In the last few years, our Strategic Advisors Group, the SAG, now chaired by Sen. Chuck Hagel and Tom Enders of Airbus and previously led by Gen. Jim Jones and former Norwegian minister of defense, Kristin Krohn Devold, has undertaken several important initiatives on key strategic issues related to NATO and trans-Atlantic security. 

Our SAG released an influential report on NATO and Afghanistan in early 2008 – in fact, John Kerry called it seminal – that called attention to the deteriorating situation there.  And in 2009, the SAG partnered with other organizations to produce a roadmap for the new Obama administration called Alliance Reborn, relevant policy advice on how to rejuvenate NATO. 

This year, our SAG has been focused on the new strategic concept.  And on Wednesday of this week, we will roll out our own straw-man strategic concept at a public event here at the council.  I really thank all of those who have been involved in that really valuable work.  And there are also a series of issue briefs, bits and pieces that have led up to that.  And I think some of the individual issue briefs have been some of the best work done on individual pieces of the strategic concept.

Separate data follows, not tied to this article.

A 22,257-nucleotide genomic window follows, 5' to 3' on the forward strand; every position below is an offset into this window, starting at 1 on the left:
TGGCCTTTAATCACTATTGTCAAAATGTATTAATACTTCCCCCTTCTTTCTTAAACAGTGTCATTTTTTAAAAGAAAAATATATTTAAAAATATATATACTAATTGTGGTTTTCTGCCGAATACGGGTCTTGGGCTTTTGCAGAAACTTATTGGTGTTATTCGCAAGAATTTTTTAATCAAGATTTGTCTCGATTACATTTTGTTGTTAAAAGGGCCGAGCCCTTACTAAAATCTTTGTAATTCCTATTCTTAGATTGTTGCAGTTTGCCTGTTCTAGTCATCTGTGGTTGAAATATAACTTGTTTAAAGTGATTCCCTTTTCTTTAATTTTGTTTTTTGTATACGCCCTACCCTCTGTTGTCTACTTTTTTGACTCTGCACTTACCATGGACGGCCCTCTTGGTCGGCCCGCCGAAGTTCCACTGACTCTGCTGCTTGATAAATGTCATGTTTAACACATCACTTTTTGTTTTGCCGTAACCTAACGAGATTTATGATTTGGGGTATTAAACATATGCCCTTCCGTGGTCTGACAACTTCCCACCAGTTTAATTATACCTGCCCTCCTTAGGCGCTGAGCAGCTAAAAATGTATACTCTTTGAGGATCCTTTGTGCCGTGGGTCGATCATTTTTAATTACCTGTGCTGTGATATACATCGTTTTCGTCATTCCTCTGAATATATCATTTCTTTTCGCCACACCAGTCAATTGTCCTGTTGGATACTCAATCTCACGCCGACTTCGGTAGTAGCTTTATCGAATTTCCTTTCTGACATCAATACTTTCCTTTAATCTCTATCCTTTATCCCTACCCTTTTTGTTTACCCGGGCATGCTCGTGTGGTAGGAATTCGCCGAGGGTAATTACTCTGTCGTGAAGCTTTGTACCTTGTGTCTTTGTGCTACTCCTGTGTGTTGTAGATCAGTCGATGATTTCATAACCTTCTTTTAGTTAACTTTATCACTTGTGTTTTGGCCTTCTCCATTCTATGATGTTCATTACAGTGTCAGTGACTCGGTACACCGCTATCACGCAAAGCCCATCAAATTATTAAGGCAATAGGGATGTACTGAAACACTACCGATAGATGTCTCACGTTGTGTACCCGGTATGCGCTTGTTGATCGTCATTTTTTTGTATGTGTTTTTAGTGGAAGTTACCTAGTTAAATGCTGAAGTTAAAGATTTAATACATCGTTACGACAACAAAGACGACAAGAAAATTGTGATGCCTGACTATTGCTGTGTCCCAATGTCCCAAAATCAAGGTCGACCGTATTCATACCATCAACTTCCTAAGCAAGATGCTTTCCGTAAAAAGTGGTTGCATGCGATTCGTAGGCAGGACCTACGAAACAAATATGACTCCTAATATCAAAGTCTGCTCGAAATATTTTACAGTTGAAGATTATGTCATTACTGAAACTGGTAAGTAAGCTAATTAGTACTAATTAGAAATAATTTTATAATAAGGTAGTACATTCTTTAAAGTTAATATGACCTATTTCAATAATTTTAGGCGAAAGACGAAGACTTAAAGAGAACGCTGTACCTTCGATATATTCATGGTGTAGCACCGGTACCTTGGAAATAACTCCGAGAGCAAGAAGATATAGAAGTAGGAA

So that is why we are pleased to host this today.  We think that with the strategic concept, the Afghan mission will have the most strategic implications on the trans-Atlantic alliance.  We have to look at these two things together obviously.  You can write the nicest paper in the world that you want, but if you can’t perform on the ground, it doesn’t make much difference.  If you perform on the ground, it tends to make even a poorly written paper look a little bit better.

I want to thank our international security program under the leadership of Atlantic Council vice president, Damon Wilson, for putting this conference together.  I especially want to thank Magnus Nordenman.  You know, there is this great team under Magnus Nordenman, Jeff Lightfoot.  We either call them – we either call them Magneff and Lightfus.  But at any rate, they are just a great team.  They have been – Magnus took care of today’s event, SAG rapporteur, Neyla Arnas, who is serving as rapporteur for today’s conference.  And I also want to thank Trish Putnam (sp), Simona Kordosova and Jason Harmala, once again, Jason, for their work in making today possible.